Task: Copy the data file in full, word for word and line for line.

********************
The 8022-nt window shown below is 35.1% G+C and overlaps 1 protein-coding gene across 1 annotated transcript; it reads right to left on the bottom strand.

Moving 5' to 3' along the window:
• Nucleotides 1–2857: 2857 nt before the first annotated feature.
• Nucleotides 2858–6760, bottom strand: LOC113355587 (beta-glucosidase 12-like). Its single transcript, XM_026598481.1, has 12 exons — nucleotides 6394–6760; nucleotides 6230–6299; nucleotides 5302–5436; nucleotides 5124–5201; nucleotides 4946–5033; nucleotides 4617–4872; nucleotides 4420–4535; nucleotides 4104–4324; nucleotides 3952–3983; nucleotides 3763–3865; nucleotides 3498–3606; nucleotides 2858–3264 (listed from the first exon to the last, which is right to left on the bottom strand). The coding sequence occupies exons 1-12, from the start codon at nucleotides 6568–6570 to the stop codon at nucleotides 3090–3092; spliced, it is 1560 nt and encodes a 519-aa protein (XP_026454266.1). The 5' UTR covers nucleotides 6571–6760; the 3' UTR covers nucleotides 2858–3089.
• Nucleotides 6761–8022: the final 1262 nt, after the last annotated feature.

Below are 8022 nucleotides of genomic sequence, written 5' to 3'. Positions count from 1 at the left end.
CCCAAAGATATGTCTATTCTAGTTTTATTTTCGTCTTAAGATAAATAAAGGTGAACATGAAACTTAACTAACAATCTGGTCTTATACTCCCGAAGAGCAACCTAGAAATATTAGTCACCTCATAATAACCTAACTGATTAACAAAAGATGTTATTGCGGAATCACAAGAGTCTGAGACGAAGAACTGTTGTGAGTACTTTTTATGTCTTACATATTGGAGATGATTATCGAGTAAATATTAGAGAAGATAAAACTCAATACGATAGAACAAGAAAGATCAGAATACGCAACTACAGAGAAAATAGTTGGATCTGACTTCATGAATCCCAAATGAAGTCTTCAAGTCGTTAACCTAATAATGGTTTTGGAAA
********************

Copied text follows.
The 8022-nt window shown below is 35.1% G+C and overlaps 1 protein-coding gene across 1 annotated transcript; it reads right to left on the bottom strand.

Moving 5' to 3' along the window:
• Nucleotides 1–2857: 2857 nt before the first annotated feature.
• Nucleotides 2858–6760, bottom strand: LOC113355587 (beta-glucosidase 12-like). Its single transcript, XM_026598481.1, has 12 exons — nucleotides 6394–6760; nucleotides 6230–6299; nucleotides 5302–5436; nucleotides 5124–5201; nucleotides 4946–5033; nucleotides 4617–4872; nucleotides 4420–4535; nucleotides 4104–4324; nucleotides 3952–3983; nucleotides 3763–3865; nucleotides 3498–3606; nucleotides 2858–3264 (listed from the first exon to the last, which is right to left on the bottom strand). The coding sequence occupies exons 1-12, from the start codon at nucleotides 6568–6570 to the stop codon at nucleotides 3090–3092; spliced, it is 1560 nt and encodes a 519-aa protein (XP_026454266.1). The 5' UTR covers nucleotides 6571–6760; the 3' UTR covers nucleotides 2858–3089.
• Nucleotides 6761–8022: the final 1262 nt, after the last annotated feature.

Below are 8022 nucleotides of genomic sequence, written 5' to 3'. Positions count from 1 at the left end.
CCCAAAGATATGTCTATTCTAGTTTTATTTTCGTCTTAAGATAAATAAAGGTGAACATGAAACTTAACTAACAATCTGGTCTTATACTCCCGAAGAGCAACCTAGAAATATTAGTCACCTCATAATAACCTAACTGATTAACAAAAGATGTTATTGCGGAATCACAAGAGTCTGAGACGAAGAACTGTTGTGAGTACTTTTTATGTCTTACATATTGGAGATGATTATCGAGTAAATATTAGAGAAGATAAAACTCAATACGATAGAACAAGAAAGATCAGAATACGCAACTACAGAGAAAATAGTTGGATCTGACTTCATGAATCCCAAATGAAGTCTTCAAGTCGTTAACCTAATAATGGTTTTGGAAA